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The entorhinal cortex plays a role in extinction.

Research paper by Lia R LR Bevilaqua, Juliana S JS Bonini, Janine I JI Rossato, Luciana A LA Izquierdo, Martín M Cammarota, Iván I Izquierdo

Indexed on: 18 Nov '05Published on: 18 Nov '05Published in: Neurobiology of Learning and Memory



Abstract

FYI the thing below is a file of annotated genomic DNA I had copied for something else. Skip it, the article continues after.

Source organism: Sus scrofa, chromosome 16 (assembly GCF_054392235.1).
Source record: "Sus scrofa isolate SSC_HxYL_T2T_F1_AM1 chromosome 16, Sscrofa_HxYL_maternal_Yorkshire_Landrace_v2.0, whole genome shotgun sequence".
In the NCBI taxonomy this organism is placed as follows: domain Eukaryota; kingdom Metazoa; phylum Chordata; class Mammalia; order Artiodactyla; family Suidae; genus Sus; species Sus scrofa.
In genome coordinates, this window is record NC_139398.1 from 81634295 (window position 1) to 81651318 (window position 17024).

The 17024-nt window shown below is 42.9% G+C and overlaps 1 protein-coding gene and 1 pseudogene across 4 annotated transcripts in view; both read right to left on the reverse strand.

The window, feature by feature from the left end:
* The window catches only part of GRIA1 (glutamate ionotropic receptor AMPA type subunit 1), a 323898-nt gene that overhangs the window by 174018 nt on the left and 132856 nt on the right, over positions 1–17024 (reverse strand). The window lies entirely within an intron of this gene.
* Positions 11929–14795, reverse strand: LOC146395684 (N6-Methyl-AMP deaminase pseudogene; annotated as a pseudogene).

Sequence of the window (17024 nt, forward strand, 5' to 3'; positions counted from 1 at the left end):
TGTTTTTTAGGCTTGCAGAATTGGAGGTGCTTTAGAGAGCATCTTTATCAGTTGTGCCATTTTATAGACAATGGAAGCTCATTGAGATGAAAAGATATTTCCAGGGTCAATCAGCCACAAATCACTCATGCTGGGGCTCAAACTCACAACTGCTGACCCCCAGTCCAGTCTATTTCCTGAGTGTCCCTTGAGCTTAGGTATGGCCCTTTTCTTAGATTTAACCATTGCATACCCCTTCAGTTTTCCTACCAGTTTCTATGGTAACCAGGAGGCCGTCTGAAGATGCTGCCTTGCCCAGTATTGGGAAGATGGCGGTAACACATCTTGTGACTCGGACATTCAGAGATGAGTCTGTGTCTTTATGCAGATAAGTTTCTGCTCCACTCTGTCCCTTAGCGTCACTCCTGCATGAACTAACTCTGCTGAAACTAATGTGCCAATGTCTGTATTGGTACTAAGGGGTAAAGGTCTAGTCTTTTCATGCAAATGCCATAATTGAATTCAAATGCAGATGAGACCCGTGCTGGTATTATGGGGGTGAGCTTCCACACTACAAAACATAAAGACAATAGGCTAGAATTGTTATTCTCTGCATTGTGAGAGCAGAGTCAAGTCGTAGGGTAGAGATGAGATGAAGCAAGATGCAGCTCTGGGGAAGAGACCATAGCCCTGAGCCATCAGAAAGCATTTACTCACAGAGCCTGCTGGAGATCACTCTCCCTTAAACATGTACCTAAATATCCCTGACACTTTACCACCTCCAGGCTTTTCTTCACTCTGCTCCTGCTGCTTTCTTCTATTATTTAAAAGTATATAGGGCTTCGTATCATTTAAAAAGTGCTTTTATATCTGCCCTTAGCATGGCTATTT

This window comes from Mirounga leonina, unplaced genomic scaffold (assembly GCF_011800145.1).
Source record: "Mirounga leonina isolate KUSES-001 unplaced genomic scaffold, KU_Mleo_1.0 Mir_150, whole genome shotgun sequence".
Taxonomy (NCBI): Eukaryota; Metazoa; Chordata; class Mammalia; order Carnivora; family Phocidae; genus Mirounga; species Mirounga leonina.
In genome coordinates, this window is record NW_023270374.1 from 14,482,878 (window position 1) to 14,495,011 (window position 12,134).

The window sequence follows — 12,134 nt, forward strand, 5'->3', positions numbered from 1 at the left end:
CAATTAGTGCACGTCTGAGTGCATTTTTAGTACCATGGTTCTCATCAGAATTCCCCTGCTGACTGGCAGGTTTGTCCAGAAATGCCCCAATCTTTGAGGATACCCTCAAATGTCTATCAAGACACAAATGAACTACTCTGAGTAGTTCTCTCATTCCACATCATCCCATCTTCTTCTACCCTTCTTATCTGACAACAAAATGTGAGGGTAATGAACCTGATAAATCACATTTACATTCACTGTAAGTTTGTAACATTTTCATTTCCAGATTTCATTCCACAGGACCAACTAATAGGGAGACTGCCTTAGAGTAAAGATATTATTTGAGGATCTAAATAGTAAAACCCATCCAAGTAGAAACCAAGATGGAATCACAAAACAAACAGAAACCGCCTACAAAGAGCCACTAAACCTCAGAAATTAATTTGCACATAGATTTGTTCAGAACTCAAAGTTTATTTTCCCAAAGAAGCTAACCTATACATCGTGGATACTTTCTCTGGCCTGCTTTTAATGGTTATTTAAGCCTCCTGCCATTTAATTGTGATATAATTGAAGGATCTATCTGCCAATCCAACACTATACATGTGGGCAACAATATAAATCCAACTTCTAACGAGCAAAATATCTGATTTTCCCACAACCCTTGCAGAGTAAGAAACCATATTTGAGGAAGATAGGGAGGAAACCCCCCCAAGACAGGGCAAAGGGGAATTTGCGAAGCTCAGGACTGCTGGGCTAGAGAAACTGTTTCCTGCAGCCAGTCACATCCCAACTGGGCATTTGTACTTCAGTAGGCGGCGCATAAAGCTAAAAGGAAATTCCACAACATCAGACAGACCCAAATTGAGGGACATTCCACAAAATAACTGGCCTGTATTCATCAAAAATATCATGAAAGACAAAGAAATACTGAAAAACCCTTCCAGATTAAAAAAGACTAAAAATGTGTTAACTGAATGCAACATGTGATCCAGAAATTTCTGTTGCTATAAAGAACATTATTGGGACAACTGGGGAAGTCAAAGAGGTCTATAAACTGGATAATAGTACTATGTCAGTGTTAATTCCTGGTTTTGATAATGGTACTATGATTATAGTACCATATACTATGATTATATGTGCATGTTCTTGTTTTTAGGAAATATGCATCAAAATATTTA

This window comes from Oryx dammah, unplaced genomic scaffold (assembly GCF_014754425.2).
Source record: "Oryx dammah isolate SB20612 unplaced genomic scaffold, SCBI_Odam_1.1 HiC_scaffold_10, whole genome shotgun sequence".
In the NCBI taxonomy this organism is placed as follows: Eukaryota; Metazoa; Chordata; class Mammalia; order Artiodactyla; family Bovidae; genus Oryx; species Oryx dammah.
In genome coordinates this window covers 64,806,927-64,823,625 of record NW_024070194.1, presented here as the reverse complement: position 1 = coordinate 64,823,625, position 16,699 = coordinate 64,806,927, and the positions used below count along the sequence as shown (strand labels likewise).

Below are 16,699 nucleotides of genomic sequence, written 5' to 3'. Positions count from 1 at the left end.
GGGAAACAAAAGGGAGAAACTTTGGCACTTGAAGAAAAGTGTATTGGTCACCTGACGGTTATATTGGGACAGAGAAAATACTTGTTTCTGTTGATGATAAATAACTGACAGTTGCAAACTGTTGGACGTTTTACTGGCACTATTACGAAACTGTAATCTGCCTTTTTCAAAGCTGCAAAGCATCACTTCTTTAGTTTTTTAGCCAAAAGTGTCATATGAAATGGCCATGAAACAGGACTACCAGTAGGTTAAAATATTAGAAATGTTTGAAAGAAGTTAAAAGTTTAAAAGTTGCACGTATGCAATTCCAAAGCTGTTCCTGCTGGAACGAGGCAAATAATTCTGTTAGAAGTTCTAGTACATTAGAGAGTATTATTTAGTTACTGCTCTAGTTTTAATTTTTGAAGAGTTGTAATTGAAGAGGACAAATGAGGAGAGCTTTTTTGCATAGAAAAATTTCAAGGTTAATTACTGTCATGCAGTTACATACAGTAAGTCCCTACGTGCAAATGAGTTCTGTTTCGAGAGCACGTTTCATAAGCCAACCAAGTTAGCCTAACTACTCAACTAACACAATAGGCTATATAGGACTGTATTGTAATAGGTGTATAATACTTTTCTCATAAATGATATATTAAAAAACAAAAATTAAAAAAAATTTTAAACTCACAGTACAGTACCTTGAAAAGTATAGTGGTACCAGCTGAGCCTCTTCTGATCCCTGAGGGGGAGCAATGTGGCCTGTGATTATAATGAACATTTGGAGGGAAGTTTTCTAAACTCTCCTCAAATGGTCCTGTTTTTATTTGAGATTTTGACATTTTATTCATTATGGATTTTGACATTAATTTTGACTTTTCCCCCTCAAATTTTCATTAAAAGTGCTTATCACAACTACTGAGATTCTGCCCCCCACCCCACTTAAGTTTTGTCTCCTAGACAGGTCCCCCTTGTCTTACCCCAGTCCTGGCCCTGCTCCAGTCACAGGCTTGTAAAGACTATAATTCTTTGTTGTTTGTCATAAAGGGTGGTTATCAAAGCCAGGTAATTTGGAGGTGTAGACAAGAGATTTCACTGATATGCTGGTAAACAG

In this study, we analyzed the participation of the entorhinal cortex in extinction of a learned aversive response. Rats with infusion cannulae aimed to the entorhinal cortex were trained in a one-trial step-down inhibitory avoidance task (IA) and submitted to four consecutive daily test sessions without the footshock, a procedure that induced extinction of the conditioned response in control animals. When infused into the entorhinal cortex immediately after the first extinction session at doses able to block consolidation of IA memory, the NMDA receptor antagonist, AP5 (25 nmol/side), the inhibitor of protein synthesis anisomycin (300 nmol/side) and the inhibitor of CaMKII, KN-93 (10 nmol/side), but not the MEK1/2 inhibitor PD-98059 (5 nmol/side) hindered extinction of the IA response. The same results were obtained when the interval between the first and second test session was 48 instead of 24h. The data indicate that normal functionality of the NMDA receptors, together with CaMKII activity and protein synthesis are necessary in the entorhinal cortex at the time of the first test session to generate extinction. Our results also suggest that the ERK1/2 pathway does not play a role in this process.